Japan Alarmed by China, Russia Team-Up as NATO Turns Eye to Asia

Japanese officials lodged fresh protests with Beijing and rang up Moscow this week after Chinese and Russian government vessels were seen operating off the disputed Senkaku Islands, according to a report out of Tokyo.

Japan administers the uninhabited island chain in the East China Sea, but the islets are also claimed by China as Diaoyu. Tokyo has been tracking an alarming increase in Chinese coast guard and maritime militia activity around the islands in recent years.

A pair of China Coast Guard vessels chased a Japanese fishing boat through the 12-nautical-mile territorial waters of the Senkaku Islands on Tuesday in what was the 15th such incident this year, Japan's Kyodo News reported. Foreign Minister Yoshimasa Hayashi of Japan told reporters that Tokyo lodged a "serious protest" over the move.

Intrusions into the territorial waters around the islets remain relatively infrequent; almost all are done by white hull coast guard vessels. In the 12- to 24-nautical-mile contiguous zone, however, Beijing's attempts to enforce its territorial claim have been more direct.

Chinese government vessels had remained in the contiguous zone around the Senkakus for 81 days in a row as of Tuesday, the Japan Coast Guard said. They included a rare move by Russian and Chinese naval vessels, which sailed through the waters 40 minutes apart on Monday morning, news agency Kyodo said, citing officials with Japan's Defense Ministry.

Amid suggestions of coordination between China and Russia, the arrival of a Russian warship near the Senkakus led to a diplomatic note from Tokyo to Moscow.

Japan said it was taking a "keen interest" in recent Russian maneuvers around the islands; however it was not escalated to a formal diplomatic protest, following suggestions that the Russian vessel was attempting to avoid a typhoon, the report said, citing a source in Japan's Foreign Ministry.

Chinese Foreign Ministry spokesperson Zhao Lijian responded to Tokyo's protests on Monday by declaring the Senkakus "part of China's territory." Chinese coast guard activity in the surrounding waters were "legitimate and lawful," he said.

China, Russia Navy Ships Sail Near Senkakus
Soldiers stand at attention as Russian Navy warships take part in the Navy Day parade in St. Petersburg on July 25, 2021. Japan said it tracked Chinese and Russian naval vessels operating in the contiguous zone outside the territorial waters of the disputed Senkaku Islands on July 4, 2022. OLGA MALTSEVA/AFP via Getty Images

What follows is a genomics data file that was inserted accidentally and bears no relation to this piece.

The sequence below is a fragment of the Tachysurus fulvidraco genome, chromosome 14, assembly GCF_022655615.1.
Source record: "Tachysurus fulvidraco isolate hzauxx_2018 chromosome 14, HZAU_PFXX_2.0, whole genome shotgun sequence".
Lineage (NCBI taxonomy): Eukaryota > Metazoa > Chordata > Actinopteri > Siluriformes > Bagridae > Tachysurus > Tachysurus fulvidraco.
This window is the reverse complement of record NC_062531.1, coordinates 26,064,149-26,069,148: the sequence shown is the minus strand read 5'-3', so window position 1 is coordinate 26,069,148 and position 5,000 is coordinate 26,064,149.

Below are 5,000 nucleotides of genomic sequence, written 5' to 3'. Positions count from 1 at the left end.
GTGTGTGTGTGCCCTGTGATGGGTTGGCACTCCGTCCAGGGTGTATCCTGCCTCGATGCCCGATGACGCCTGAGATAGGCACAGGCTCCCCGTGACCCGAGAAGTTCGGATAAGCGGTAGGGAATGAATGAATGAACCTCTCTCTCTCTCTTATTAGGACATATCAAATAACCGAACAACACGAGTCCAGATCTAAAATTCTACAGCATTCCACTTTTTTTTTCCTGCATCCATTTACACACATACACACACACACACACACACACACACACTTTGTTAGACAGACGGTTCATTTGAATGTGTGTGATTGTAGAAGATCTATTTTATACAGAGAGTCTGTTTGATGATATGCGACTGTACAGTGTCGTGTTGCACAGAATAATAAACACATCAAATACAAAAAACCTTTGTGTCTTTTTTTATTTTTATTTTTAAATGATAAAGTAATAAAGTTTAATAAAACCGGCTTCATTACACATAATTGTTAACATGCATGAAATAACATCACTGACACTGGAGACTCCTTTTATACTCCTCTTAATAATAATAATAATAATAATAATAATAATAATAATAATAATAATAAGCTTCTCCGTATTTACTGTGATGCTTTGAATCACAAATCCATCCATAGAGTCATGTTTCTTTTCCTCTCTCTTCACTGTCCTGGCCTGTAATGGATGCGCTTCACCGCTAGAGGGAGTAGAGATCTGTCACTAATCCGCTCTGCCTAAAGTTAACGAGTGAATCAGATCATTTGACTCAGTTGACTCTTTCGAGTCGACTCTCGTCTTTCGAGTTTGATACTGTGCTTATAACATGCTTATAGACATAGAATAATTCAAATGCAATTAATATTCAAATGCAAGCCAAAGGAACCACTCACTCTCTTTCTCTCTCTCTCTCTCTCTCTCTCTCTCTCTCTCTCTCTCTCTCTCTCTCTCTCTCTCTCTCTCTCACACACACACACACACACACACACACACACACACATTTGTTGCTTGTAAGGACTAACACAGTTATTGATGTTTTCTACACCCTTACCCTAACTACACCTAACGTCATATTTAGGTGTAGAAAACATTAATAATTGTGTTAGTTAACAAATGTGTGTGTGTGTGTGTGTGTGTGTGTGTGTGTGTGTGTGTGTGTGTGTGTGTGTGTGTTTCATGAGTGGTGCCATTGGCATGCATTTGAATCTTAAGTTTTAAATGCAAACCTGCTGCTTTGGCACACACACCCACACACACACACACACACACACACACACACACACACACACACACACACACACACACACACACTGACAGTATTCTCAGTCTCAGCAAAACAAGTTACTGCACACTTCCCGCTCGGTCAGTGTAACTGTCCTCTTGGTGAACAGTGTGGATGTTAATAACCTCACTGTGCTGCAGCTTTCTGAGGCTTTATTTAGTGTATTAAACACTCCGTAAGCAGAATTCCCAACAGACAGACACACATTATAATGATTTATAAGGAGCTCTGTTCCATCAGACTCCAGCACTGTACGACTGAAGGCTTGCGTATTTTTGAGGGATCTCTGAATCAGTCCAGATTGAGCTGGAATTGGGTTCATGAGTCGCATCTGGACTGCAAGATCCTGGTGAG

Last week, Japan's Defense Ministry said it had been monitoring a joint "show of force" by warships from China and Russia that had circumnavigated the Japanese archipelago over the span of three weeks between mid-June and early July.

Under the U.S.-Japan security treaty, American troops would intervene if Japanese forces are attacked around the Senkakus—a commitment U.S. President Joe Biden reaffirmed earlier this year.

Prime Minister Fumio Kishida of Japan would have brought his concerns to Madrid as he, and three other heads of government from the Asia-Pacific region, attended NATO's annual summit for the first time.

Amid the war in Ukraine, Beijing has pushed back against any NATO involvement in Asia just as the North Atlantic Alliance turns its attention to China in the long term.

China's "ambitions and coercive policies challenge our interests, security and values," NATO said in its new Strategic Concept published last week. "[China] employs a broad range of political, economic and military tools to increase its global footprint and project power, while remaining opaque about its strategy, intentions and military build-up."

The document also called attention to the "deepening strategic partnership" between Beijing and Moscow, and "their mutually reinforcing attempts to undercut the rules-based international order run counter to our values and interests."

"We remain open to constructive engagement with [China], including to build reciprocal transparency, with a view to safeguarding the Alliance's security interests. We will work together responsibly, as Allies, to address the systemic challenges posed by [China] to Euro-Atlantic security and ensure NATO's enduring ability to guarantee the defence and security of Allies," the bloc said.